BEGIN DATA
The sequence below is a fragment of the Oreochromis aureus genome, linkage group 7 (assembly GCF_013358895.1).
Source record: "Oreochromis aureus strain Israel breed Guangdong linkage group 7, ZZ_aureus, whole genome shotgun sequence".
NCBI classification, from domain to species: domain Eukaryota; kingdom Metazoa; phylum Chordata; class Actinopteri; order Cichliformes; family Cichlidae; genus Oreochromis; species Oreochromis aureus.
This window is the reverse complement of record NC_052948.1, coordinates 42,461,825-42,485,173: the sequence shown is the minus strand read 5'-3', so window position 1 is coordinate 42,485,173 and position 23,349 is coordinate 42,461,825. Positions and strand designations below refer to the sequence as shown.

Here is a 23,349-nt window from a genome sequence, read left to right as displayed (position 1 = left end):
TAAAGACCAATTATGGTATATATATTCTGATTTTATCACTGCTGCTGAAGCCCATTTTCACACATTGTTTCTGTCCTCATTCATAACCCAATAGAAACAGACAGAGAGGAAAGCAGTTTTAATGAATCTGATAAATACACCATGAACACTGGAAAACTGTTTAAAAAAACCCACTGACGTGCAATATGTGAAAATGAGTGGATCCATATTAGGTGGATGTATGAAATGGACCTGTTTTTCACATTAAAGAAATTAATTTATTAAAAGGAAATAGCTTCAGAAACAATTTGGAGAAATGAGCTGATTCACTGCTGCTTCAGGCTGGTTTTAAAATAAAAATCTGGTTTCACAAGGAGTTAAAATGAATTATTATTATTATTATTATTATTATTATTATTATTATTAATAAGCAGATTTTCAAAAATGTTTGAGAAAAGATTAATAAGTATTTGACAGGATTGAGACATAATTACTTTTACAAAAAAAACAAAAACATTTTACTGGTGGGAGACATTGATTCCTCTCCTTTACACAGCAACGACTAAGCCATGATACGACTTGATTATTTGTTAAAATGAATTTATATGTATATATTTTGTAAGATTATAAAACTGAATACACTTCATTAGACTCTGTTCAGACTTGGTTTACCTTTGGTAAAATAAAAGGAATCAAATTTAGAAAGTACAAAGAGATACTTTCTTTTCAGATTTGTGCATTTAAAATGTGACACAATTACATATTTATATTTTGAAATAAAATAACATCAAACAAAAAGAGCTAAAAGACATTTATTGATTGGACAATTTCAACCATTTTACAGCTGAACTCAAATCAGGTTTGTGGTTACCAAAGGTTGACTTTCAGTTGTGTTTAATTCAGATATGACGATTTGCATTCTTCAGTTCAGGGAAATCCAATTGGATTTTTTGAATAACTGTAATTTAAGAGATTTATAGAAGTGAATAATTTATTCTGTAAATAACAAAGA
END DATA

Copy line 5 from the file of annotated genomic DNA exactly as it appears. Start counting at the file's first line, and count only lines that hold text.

Here is a 23,349-nt window from a genome sequence, read left to right as displayed (position 1 = left end):